REHMAnd, Michael German, as a former member of the FBI, I'm thinking about this situation out in Minneapolis which was reported yesterday, the putting together of bomb materials and the like. How can we possibly know whether somehow the Internet was involved?
GERMANWell, I'm sure the forensic investigation that will go on now will be part of determining that. But, you know, I think one of the things that we have to be careful of, you know, whenever there's an intelligence failure, there's the idea that more has to be done, more surveillance. But sometimes it's that there's so much being collected that it overwhelms the people doing the investigations.
REHMMichael German, he's with the American Civil Liberties Union. He was with the FBI for 16 years. Short break here. We'll be right back.
REHMAnd welcome back. We're talking about radicalization on the Internet, whether it's actually possible to become radicalized because one goes to certain sites, sees certain postings from individuals who have been radicalized and whether that sort of sucks people in. And, Michael German, you don't believe there is this path.
GERMANWhat many, at this point, empirical studies of terrorists show is that there are multiple pathways and that the ideology is not necessarily a driving factor in each person's journey to committing an act of violence.
REHMDo we know how many people are going to these radical websites? Philip Mudd.
MUDDI would say we don't. But what I saw in terms of things like white supremacist, sovereign citizen organizations, Islamic militants, Christian militants is that people in the United States don't understand the level of extremism in this country, tens of thousands, hundreds of thousands. And the problem we face is a practitioner. Mike mentioned the problem of data. I think that's too tactical. The problem we face is more strategic.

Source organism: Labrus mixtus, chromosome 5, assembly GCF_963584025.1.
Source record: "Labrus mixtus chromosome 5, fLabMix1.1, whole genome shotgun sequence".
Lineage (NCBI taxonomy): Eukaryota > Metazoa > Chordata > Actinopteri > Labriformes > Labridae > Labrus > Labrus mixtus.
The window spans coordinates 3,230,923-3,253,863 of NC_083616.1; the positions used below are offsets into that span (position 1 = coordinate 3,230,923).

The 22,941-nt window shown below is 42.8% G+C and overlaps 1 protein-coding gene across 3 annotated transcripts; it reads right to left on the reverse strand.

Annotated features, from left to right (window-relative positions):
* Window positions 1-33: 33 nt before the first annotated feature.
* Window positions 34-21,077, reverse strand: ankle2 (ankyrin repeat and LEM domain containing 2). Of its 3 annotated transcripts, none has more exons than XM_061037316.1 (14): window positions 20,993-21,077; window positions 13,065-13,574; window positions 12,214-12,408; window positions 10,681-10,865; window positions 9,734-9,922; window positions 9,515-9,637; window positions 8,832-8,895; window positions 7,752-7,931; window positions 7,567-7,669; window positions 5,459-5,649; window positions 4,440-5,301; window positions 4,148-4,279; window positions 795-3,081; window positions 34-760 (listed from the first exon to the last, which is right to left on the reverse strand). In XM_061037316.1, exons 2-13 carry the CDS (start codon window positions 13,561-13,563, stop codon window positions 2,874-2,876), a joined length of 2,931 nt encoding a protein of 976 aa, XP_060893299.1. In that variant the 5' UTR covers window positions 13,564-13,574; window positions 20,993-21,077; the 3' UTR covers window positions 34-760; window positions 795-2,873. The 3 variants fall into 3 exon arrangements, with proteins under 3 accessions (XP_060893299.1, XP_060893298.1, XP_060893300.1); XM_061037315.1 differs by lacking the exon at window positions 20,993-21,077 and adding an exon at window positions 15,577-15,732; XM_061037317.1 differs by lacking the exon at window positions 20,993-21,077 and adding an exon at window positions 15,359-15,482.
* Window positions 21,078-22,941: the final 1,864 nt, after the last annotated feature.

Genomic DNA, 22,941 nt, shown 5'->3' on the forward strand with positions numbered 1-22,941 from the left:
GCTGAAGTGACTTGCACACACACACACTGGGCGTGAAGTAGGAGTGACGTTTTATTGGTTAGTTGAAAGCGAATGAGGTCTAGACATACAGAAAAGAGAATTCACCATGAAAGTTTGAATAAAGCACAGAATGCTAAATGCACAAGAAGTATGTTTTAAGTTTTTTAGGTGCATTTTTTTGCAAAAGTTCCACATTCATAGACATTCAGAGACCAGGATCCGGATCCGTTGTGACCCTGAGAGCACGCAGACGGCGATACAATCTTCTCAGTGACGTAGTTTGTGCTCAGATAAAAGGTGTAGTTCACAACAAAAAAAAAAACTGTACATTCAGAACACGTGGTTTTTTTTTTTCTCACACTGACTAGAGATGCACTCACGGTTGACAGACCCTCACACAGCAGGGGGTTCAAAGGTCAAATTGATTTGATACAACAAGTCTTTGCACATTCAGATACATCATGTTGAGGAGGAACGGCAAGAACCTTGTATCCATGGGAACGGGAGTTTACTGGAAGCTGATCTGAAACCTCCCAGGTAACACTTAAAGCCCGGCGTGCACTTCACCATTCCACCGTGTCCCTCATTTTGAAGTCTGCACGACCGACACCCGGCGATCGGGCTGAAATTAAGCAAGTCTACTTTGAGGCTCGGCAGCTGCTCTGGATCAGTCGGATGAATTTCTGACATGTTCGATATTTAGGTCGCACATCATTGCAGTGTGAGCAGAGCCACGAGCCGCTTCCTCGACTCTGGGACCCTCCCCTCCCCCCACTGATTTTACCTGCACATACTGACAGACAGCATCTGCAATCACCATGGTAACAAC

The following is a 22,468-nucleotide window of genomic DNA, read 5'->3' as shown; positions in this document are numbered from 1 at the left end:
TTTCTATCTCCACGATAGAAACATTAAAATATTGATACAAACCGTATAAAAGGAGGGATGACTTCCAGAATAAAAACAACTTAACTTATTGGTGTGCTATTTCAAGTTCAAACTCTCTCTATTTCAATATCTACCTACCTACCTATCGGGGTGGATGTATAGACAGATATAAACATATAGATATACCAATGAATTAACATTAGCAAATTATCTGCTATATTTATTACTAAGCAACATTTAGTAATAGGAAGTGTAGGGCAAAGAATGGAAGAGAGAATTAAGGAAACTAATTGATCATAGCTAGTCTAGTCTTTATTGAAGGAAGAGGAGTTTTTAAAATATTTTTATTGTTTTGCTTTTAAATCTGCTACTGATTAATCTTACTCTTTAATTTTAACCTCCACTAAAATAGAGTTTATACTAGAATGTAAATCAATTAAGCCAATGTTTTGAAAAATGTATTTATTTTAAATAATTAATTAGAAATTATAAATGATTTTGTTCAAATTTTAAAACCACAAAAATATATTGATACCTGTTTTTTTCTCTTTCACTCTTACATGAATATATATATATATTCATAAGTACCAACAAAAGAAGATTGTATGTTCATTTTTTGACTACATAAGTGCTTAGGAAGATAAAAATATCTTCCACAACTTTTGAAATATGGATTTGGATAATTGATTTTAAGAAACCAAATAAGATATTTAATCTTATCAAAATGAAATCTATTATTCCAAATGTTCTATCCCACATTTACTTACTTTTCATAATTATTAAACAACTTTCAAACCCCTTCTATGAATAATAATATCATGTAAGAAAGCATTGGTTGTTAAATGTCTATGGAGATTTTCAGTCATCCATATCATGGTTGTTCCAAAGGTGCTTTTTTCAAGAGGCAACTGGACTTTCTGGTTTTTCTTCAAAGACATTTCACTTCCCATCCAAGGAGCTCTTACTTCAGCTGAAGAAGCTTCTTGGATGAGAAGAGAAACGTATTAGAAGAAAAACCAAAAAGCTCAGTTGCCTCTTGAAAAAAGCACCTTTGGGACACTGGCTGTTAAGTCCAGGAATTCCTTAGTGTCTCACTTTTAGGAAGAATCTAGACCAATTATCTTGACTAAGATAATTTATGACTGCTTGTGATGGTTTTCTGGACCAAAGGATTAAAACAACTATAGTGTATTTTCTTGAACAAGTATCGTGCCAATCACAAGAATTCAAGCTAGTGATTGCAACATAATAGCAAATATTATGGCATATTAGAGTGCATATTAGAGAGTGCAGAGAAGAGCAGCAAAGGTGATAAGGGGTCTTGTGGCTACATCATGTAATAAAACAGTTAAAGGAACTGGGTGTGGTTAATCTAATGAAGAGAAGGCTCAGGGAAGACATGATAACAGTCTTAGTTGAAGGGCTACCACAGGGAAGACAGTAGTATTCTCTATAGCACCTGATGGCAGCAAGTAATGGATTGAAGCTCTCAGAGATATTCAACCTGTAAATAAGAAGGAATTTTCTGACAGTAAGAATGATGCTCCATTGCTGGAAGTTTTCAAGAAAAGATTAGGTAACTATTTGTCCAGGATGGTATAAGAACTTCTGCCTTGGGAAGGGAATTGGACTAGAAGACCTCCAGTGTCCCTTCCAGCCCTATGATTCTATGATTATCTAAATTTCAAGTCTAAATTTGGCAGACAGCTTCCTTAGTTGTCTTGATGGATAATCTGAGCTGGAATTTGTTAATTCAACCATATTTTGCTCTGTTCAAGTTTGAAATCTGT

MUDDInstead, Americans say, protect my liberties in light of hundreds of thousands or millions of extremists. But then when the Russian Security Service and the Russian government comes in and says, we're worried about these kids, Americans say, why weren't you up on them? And my answer is if you want to live in the land of the free, we're not going to be up on every single person who's an extremist.
GERMANBut if you look at that case, there was a specific warning of potential criminal activity. It wasn't that, you know, there were two parts of that warning, one that he has radicalized. And, Phil, I agree with you completely. That's not something the government really has business focusing on. But the other that he had plans to travel to Russia to meet with underground groups, that is potentially a criminal activity.
REHMDid we know that he was planning to meet with underground groups? He said he was just going home.
GERMANAccording to the FBI's press release, they said the warning advised them of that. So that is something that's a fact question that the FBI has every authority to go and investigate. Obviously, they had the authorities. They did investigate. I think that the problem was they applied a profile that didn't fit what their expectation of somebody who would be a threat was rather than focusing on is this allegation that he's traveling to Russia to meet with underground groups true because then the travel, obviously, should've caused more -- raised more questions.